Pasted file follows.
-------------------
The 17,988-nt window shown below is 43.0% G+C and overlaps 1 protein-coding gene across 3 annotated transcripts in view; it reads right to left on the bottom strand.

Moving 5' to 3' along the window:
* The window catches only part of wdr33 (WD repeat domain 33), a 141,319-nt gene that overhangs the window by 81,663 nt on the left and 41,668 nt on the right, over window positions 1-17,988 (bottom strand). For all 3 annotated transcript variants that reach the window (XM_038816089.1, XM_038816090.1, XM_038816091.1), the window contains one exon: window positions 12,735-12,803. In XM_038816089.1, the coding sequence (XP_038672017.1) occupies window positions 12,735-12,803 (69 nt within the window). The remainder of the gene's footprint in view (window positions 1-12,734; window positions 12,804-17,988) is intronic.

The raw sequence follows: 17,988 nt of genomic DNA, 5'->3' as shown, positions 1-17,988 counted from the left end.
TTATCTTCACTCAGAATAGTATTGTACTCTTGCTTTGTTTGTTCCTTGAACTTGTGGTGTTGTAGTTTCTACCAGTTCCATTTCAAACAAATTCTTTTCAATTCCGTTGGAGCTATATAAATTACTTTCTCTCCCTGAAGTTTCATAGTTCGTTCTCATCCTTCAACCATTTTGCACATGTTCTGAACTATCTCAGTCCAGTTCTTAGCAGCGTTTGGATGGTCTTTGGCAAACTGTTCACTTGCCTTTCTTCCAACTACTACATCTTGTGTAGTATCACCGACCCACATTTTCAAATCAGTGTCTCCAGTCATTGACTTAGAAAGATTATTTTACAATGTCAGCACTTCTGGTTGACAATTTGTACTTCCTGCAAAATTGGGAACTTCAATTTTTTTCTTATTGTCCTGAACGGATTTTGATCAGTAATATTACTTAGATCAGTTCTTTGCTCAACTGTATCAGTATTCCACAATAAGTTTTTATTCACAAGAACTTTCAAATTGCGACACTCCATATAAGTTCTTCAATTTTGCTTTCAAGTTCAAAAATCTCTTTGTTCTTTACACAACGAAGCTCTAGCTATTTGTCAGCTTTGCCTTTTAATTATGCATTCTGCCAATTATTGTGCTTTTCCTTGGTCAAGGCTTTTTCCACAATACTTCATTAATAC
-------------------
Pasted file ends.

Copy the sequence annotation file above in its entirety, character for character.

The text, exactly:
The 17,988-nt window shown below is 43.0% G+C and overlaps 1 protein-coding gene across 3 annotated transcripts in view; it reads right to left on the bottom strand.

Moving 5' to 3' along the window:
* The window catches only part of wdr33 (WD repeat domain 33), a 141,319-nt gene that overhangs the window by 81,663 nt on the left and 41,668 nt on the right, over window positions 1-17,988 (bottom strand). For all 3 annotated transcript variants that reach the window (XM_038816089.1, XM_038816090.1, XM_038816091.1), the window contains one exon: window positions 12,735-12,803. In XM_038816089.1, the coding sequence (XP_038672017.1) occupies window positions 12,735-12,803 (69 nt within the window). The remainder of the gene's footprint in view (window positions 1-12,734; window positions 12,804-17,988) is intronic.

The raw sequence follows: 17,988 nt of genomic DNA, 5'->3' as shown, positions 1-17,988 counted from the left end.
TTATCTTCACTCAGAATAGTATTGTACTCTTGCTTTGTTTGTTCCTTGAACTTGTGGTGTTGTAGTTTCTACCAGTTCCATTTCAAACAAATTCTTTTCAATTCCGTTGGAGCTATATAAATTACTTTCTCTCCCTGAAGTTTCATAGTTCGTTCTCATCCTTCAACCATTTTGCACATGTTCTGAACTATCTCAGTCCAGTTCTTAGCAGCGTTTGGATGGTCTTTGGCAAACTGTTCACTTGCCTTTCTTCCAACTACTACATCTTGTGTAGTATCACCGACCCACATTTTCAAATCAGTGTCTCCAGTCATTGACTTAGAAAGATTATTTTACAATGTCAGCACTTCTGGTTGACAATTTGTACTTCCTGCAAAATTGGGAACTTCAATTTTTTTCTTATTGTCCTGAACGGATTTTGATCAGTAATATTACTTAGATCAGTTCTTTGCTCAACTGTATCAGTATTCCACAATAAGTTTTTATTCACAAGAACTTTCAAATTGCGACACTCCATATAAGTTCTTCAATTTTGCTTTCAAGTTCAAAAATCTCTTTGTTCTTTACACAACGAAGCTCTAGCTATTTGTCAGCTTTGCCTTTTAATTATGCATTCTGCCAATTATTGTGCTTTTCCTTGGTCAAGGCTTTTTCCACAATACTTCATTAATAC